Since the night of Sept. 1, 2016, when then-49ers quarterback Colin Kaepernick took a knee during the national anthem to call attention to racial injustice, observers have waited to see which athletes across professional sports would follow suit. The NFL saw plenty of players join the movement, either by taking a knee themselves or by raising a fist or placing a hand on the shoulder of a fellow protester.
It took three days for the Brewers to go from upset-minded NL Central contender to teetering on the edge of the postseason race. Over the course of three brutal, gutting losses—one to the Pirates and two to the Cubs—Milwaukee has seen its playoff hopes take an absolute beating, throwing away three consecutive chances to cut into Chicago’s division lead and falling completely out of the Central race. Now the Brewers are on the verge of disappearing in the wild-card chase as well.
The numbers were nothing pretty; Byron Buxton knew that much. It was the last week of June, the Twins had just finished a series against the Red Sox and Minnesota’s 23-year-old centerfielder had come up empty over and over again. In 11 at-bats in Boston, Buxton managed only one hit—an RBI single dunked into leftfield—and struck out four times, all swinging.
Muck Rack makes it simple to find people, tweets, or articles that mention any name, keyword, company, hashtag etc. We've compiled this guide to help you make the most of your search.
Selecting a term
Start searching tweets, articles from media outlets, articles mentioned in tweets, journalists'
names, titles and bios with some suggested searches:
Companies or Topics (e.g. iPhone, Microsoft)
Phrases (e.g. "cloud computing") — use quotes to keep the terms together
Twitter handles (e.g. @username) — returns those who have mentioned or replied to
Names (e.g. "David Pogue")
Hashtags (e.g. #sxsw, #london2012)
Bio details (e.g. vegan, Olympics, father)
Muck Rack's Advanced Search allows for many boolean operators.
Find results that mention multiple specified terms, use AND or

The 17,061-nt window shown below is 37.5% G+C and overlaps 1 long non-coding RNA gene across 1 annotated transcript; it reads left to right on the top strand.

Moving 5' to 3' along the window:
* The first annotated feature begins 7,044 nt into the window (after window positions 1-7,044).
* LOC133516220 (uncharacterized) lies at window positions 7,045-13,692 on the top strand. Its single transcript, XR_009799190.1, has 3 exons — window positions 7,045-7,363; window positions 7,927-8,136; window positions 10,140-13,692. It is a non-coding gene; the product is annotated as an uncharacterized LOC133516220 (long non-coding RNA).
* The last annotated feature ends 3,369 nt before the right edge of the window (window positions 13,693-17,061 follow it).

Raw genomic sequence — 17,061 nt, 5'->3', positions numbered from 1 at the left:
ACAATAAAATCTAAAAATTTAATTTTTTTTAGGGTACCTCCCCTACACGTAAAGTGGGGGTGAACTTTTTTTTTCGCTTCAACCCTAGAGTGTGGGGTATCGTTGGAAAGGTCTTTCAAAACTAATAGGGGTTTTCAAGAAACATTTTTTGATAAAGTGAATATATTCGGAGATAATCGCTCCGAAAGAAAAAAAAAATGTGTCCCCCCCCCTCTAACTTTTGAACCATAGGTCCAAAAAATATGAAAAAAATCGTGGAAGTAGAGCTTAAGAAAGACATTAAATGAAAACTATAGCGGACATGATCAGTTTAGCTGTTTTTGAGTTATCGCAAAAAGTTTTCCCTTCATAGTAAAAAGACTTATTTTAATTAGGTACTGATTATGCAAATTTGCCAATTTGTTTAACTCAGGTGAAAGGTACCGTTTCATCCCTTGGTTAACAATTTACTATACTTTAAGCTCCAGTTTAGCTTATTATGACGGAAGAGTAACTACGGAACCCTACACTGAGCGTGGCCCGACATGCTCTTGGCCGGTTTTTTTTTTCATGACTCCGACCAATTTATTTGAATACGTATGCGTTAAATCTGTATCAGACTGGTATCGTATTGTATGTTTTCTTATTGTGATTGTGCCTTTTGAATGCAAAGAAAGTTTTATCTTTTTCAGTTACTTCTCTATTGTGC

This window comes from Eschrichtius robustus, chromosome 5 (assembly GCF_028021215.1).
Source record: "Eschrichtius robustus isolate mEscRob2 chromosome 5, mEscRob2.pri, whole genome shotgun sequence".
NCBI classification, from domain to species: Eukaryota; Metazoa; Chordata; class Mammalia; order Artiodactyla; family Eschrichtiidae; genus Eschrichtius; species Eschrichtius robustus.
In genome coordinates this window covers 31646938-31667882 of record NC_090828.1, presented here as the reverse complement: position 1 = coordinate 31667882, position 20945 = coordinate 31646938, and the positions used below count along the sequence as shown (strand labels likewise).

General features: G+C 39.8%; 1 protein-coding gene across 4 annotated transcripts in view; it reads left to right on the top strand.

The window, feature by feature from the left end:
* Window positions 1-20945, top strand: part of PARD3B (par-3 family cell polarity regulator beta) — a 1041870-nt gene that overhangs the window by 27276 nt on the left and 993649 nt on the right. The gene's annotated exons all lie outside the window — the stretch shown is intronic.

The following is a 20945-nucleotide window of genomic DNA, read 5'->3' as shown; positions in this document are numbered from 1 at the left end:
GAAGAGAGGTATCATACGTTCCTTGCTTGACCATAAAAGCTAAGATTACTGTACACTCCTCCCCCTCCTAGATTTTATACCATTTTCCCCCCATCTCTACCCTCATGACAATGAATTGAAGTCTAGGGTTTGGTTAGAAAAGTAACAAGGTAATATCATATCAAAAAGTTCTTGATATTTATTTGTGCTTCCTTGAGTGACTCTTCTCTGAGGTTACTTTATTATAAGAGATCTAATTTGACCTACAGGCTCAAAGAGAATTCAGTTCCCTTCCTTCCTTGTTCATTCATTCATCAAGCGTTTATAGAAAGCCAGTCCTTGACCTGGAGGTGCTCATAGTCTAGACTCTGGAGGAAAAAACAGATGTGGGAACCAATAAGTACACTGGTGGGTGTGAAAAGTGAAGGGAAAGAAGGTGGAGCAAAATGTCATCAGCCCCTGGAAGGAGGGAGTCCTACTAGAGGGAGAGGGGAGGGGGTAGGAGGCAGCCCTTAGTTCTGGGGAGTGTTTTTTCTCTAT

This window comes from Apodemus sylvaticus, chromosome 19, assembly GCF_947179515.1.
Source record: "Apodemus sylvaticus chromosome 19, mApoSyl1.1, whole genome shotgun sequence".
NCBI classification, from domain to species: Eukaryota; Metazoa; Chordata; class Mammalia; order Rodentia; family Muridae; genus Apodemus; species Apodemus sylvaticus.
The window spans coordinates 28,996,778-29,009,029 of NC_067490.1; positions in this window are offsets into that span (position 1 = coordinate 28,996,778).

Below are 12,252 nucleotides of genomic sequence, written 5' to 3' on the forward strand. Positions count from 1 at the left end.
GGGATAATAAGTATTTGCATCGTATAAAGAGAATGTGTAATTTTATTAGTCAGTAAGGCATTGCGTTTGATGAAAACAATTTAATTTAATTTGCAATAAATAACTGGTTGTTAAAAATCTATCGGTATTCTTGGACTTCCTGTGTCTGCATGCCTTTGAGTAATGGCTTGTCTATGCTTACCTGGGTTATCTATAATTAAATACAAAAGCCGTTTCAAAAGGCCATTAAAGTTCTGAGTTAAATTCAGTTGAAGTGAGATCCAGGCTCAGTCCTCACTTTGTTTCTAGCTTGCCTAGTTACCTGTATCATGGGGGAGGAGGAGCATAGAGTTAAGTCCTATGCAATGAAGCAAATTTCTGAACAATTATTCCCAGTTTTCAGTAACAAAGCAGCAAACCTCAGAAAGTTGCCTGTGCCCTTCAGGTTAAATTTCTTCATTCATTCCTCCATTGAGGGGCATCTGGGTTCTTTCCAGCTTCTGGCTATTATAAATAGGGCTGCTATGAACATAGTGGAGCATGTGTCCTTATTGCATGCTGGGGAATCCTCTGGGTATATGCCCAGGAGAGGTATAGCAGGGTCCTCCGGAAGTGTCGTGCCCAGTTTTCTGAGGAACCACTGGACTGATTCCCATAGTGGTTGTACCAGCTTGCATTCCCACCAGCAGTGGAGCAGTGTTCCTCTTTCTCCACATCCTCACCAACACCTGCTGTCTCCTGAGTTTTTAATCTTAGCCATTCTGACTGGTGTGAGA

+. For example, ensure each result contains both Elon Musk and Mark Zuckerberg by
searching Obama AND Romney or Obama + Romney.
Use the operators OR or , to broaden your search when you'd like either of
multiple terms to appear in results. (This is the default behavior of our search when no operators
are used.) For example, search for democrat OR republican to find results that refer to
Democrats and/or Republicans.
Use NOT or - to subtract results from your search. For
example, searching Disney will yield results about the Walt Disney Company as well as Walt Disney
World Resort. To exclude mentions of Disney World, search for Disney -World or Disney
When using one of these operators with a phrase, enclose it in quotation marks. For example, you can
find results about smartphones excluding Apple's iPhone 4S by searching smartphone -"iPhone
Exact case matching or punctuation
If you're searching for a brand name or keyword that relies on specific punctuation marks or capitalization, you can
find results that match your exact query by adding matchcase: before the keyword you're searching for, like matchcase:E*TRADE .
Use parentheses to separate multiple
boolean phrases. For example, to find journalists talking about having fun in Disney World or
Disneyland, search for ("disney world" OR disneyland) AND fun.
An asterisk can be used to search for any variation of a root word truncated by the asterisk. For example, searching for admin* will return results for administrator, administration, administer, administered, etc.
A near operator is an AND operator where you can control the distance between the words. You can vary the distance the near operation uses by adding a forward slash and number (between 0-99) such as strawberries NEAR/10 "whipped cream", which means the strawberries must exist within 10 words of "whipped cream".